Child curfews can help to change a negative youth culture in which challenging the law is seen as desirable and gang membership an aspiration. Impressionable youngsters would be kept away from gang activity on the streets at night and a cycle of admiration and recruitment would be broken. By spending more time with their families and in more positive activities, such as sports and youth clubs, which curfews make a more attractive option for bored youngsters, greater self-esteem and discipline can be developed.
Imposing child curfews would actually be counter-productive, as it would increase juvenile offending by turning millions of generally law-abiding young people into criminals. Already in the USA, more children are charged with curfew offences than with any other crime. Yet once children acquire a criminal record they cross a psychological boundary, making it much more likely that they will perceive themselves as criminal and have much less respect for the law in general, leading to more serious forms of offending. At the same time a criminal record harms their opportunities in employment and so increases the social deprivation and desperation which breed crime.
Other schemes aimed at reducing youth crime are desirable.
Other schemes aimed at reducing youth crime are desirable of themselves but will work best in conjunction with curfews. If a troubled area develops a whole culture of lawlessness, it will be very difficult to identify particular young criminals in order to rehabilitate them. A curfew takes the basically law-abiding majority off the streets, allowing the police to engage with the most difficult element. Curfews are a tool in the struggle to improve lives in run-down areas; they are likely to be used for relatively short periods of a few weeks or months in order to bring a situation under control so that other measures can be put in place and given a chance to work.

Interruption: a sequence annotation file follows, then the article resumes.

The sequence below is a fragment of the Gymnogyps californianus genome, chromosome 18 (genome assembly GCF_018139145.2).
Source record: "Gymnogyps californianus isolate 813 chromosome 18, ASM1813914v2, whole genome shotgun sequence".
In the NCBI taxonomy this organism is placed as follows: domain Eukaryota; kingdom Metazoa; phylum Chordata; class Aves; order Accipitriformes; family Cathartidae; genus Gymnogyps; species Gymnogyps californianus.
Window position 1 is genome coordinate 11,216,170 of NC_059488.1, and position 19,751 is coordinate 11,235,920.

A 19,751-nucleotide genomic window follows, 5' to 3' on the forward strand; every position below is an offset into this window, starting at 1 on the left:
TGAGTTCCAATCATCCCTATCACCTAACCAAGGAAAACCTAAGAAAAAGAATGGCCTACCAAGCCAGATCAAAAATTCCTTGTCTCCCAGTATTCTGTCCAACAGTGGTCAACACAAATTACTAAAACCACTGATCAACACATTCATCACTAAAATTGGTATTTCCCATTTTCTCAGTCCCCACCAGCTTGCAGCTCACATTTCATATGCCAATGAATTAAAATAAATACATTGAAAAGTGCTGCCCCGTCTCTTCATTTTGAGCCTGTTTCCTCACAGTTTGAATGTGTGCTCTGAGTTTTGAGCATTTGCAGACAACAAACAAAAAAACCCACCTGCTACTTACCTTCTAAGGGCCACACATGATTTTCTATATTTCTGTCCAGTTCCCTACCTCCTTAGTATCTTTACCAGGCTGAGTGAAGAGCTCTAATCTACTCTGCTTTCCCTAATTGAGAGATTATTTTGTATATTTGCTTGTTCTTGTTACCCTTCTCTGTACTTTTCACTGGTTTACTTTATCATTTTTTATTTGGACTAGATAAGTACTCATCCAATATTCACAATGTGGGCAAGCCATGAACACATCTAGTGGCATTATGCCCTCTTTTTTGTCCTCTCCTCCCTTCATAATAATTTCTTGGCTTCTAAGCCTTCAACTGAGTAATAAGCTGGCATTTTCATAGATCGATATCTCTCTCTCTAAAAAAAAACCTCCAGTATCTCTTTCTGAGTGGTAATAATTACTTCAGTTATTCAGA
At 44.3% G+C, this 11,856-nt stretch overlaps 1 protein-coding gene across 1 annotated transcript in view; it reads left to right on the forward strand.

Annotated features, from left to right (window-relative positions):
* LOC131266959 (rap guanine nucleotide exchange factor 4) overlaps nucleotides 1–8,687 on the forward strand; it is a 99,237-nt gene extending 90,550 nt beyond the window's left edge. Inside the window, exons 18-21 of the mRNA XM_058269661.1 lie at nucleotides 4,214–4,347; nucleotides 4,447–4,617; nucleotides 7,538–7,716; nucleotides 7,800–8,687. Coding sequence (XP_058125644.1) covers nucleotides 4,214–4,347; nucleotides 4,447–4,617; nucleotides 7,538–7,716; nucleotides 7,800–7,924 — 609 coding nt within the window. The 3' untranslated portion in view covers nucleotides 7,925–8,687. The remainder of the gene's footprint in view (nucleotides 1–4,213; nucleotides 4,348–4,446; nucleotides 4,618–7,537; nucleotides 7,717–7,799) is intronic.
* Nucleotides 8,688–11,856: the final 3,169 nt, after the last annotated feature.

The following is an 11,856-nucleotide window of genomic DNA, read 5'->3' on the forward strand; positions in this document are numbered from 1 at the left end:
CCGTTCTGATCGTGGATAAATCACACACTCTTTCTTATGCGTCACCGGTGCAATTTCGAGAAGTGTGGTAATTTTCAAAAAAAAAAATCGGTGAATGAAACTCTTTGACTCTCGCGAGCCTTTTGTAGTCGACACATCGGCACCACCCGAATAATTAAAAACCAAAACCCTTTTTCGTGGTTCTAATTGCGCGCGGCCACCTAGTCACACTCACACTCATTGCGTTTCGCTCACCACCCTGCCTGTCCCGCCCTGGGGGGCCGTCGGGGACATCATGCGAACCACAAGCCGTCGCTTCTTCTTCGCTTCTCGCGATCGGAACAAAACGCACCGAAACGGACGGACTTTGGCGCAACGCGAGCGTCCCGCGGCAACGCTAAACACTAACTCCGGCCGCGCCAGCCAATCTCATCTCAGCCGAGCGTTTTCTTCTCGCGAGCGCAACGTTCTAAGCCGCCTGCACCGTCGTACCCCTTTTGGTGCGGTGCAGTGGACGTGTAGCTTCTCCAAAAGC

A number of alternative strategies exist which are likely to do more to reduce youth crime. For example, rather than a blanket curfew covering all young people, individual curfews could be imposed upon particular trouble-makers, perhaps involving electronic tagging, breaking up gangs without labelling an entire age-group as criminal. A Scottish scheme puts plenty of police officers on the streets at night with a brief to engage with young people, deterring crime while steering them towards a range of youth activities available at clubs set up by the local council.Other successful schemes aim to work individually with young troublemakers, in order to cut their reoffending rate, for example by requiring them to meet with victims of crime so that they understand the consequences of their actions, and by pairing them with trained mentors. Overall, governments need to ensure good educational opportunities and employment prospects in order to bring optimism to communities where youngsters feel that their futures are pretty hopeless.
Minors don't have rights.
Minors don't have rights. The government has always placed restrictions on minors such as requiring them to go to school, prohibited drinking and prohibited minors from being in tanning salons.
No one has rights. The 1st amendment of the US constitution says, "Congress shall make no law respecting an establishment of religion…" NOT "people have the right to freedom of religion, freedom of speech…" so why can't the government create a law abridging a minor's right to free speech or impose a curfew on adults?
It teaches teenagers to be responsible and also considerate of other people around them
Teens may not like the idea of a curfew in the beginning and they may fight with parents about it. But parents need to remember that kids will eventually thank them for the curfew when they become young adults cause then they will finally understand why they had a curfew. Don't feel like bad parents despite how much the teens yell at you during the teen years. Teens just don't realise what parents do or say the things they do when they are young.
Most teens don't understand that they don't need much freedom since they are irresponsible and not adult yet. Most teens get into trouble if they have too much freedom to do anything they want to do. Teens shouldn't be treated like adults when they aren't very responsible. In a way, curfews does prepare them for the future by helping them to be able to handle being a responsible young adult once when they reach that age.
Quite to the contrary, if we place our teens under such scrutiny then they will only rebel. They will be more determined to stay out passed the curfew and cause mischief. Instead we should show our teens respect and trust. That way they will feel more guilt should they break such trust.
As well how will they learn to become mature if they have never been shown the respect or had the benefits you will not take on the responsibilities until you are given the freedoms that come with.
They will learn the importance of being on time to places